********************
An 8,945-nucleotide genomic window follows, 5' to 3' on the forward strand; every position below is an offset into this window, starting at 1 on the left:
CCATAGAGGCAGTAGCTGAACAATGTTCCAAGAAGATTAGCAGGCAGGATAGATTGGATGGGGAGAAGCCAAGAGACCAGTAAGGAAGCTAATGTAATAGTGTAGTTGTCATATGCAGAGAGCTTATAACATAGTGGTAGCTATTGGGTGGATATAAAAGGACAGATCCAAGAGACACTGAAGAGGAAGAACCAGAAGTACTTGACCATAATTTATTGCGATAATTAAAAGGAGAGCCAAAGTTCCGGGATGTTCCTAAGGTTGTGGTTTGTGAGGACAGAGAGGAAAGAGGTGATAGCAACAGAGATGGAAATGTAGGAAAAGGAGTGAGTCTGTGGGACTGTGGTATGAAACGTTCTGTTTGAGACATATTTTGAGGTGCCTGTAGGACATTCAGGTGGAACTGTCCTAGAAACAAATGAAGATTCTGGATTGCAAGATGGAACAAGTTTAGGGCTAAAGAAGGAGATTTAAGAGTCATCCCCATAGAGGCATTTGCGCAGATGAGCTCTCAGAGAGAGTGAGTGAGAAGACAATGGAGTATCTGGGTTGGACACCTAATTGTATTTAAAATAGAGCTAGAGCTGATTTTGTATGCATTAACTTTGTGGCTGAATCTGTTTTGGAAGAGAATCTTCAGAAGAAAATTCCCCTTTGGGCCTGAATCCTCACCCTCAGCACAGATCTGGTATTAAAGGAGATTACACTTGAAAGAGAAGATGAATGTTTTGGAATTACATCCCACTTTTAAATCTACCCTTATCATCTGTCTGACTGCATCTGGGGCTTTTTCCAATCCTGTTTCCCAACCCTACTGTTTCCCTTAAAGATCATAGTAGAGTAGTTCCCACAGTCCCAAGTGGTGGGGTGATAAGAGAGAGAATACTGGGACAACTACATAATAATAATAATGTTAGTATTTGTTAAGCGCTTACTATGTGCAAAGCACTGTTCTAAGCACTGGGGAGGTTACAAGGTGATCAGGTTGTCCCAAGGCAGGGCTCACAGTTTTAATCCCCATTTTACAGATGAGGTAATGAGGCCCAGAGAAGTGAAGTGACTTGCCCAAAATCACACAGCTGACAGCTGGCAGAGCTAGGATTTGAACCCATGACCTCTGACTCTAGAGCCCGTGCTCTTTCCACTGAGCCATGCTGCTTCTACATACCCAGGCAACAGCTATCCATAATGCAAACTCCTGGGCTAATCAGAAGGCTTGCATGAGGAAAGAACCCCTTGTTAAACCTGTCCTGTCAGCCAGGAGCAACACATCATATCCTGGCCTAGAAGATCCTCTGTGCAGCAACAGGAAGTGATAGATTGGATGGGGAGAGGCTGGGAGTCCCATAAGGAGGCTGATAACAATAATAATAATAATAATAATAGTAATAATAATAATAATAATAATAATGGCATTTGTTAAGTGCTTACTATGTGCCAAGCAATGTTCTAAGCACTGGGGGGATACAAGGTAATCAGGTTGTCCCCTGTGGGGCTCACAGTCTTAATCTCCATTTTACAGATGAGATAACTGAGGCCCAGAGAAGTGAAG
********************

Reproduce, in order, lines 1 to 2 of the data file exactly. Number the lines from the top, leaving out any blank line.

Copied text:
An 8,945-nucleotide genomic window follows, 5' to 3' on the forward strand; every position below is an offset into this window, starting at 1 on the left:
CCATAGAGGCAGTAGCTGAACAATGTTCCAAGAAGATTAGCAGGCAGGATAGATTGGATGGGGAGAAGCCAAGAGACCAGTAAGGAAGCTAATGTAATAGTGTAGTTGTCATATGCAGAGAGCTTATAACATAGTGGTAGCTATTGGGTGGATATAAAAGGACAGATCCAAGAGACACTGAAGAGGAAGAACCAGAAGTACTTGACCATAATTTATTGCGATAATTAAAAGGAGAGCCAAAGTTCCGGGATGTTCCTAAGGTTGTGGTTTGTGAGGACAGAGAGGAAAGAGGTGATAGCAACAGAGATGGAAATGTAGGAAAAGGAGTGAGTCTGTGGGACTGTGGTATGAAACGTTCTGTTTGAGACATATTTTGAGGTGCCTGTAGGACATTCAGGTGGAACTGTCCTAGAAACAAATGAAGATTCTGGATTGCAAGATGGAACAAGTTTAGGGCTAAAGAAGGAGATTTAAGAGTCATCCCCATAGAGGCATTTGCGCAGATGAGCTCTCAGAGAGAGTGAGTGAGAAGACAATGGAGTATCTGGGTTGGACACCTAATTGTATTTAAAATAGAGCTAGAGCTGATTTTGTATGCATTAACTTTGTGGCTGAATCTGTTTTGGAAGAGAATCTTCAGAAGAAAATTCCCCTTTGGGCCTGAATCCTCACCCTCAGCACAGATCTGGTATTAAAGGAGATTACACTTGAAAGAGAAGATGAATGTTTTGGAATTACATCCCACTTTTAAATCTACCCTTATCATCTGTCTGACTGCATCTGGGGCTTTTTCCAATCCTGTTTCCCAACCCTACTGTTTCCCTTAAAGATCATAGTAGAGTAGTTCCCACAGTCCCAAGTGGTGGGGTGATAAGAGAGAGAATACTGGGACAACTACATAATAATAATAATGTTAGTATTTGTTAAGCGCTTACTATGTGCAAAGCACTGTTCTAAGCACTGGGGAGGTTACAAGGTGATCAGGTTGTCCCAAGGCAGGGCTCACAGTTTTAATCCCCATTTTACAGATGAGGTAATGAGGCCCAGAGAAGTGAAGTGACTTGCCCAAAATCACACAGCTGACAGCTGGCAGAGCTAGGATTTGAACCCATGACCTCTGACTCTAGAGCCCGTGCTCTTTCCACTGAGCCATGCTGCTTCTACATACCCAGGCAACAGCTATCCATAATGCAAACTCCTGGGCTAATCAGAAGGCTTGCATGAGGAAAGAACCCCTTGTTAAACCTGTCCTGTCAGCCAGGAGCAACACATCATATCCTGGCCTAGAAGATCCTCTGTGCAGCAACAGGAAGTGATAGATTGGATGGGGAGAGGCTGGGAGTCCCATAAGGAGGCTGATAACAATAATAATAATAATAATAATAGTAATAATAATAATAATAATAATAATGGCATTTGTTAAGTGCTTACTATGTGCCAAGCAATGTTCTAAGCACTGGGGGGATACAAGGTAATCAGGTTGTCCCCTGTGGGGCTCACAGTCTTAATCTCCATTTTACAGATGAGATAACTGAGGCCCAGAGAAGTGAAG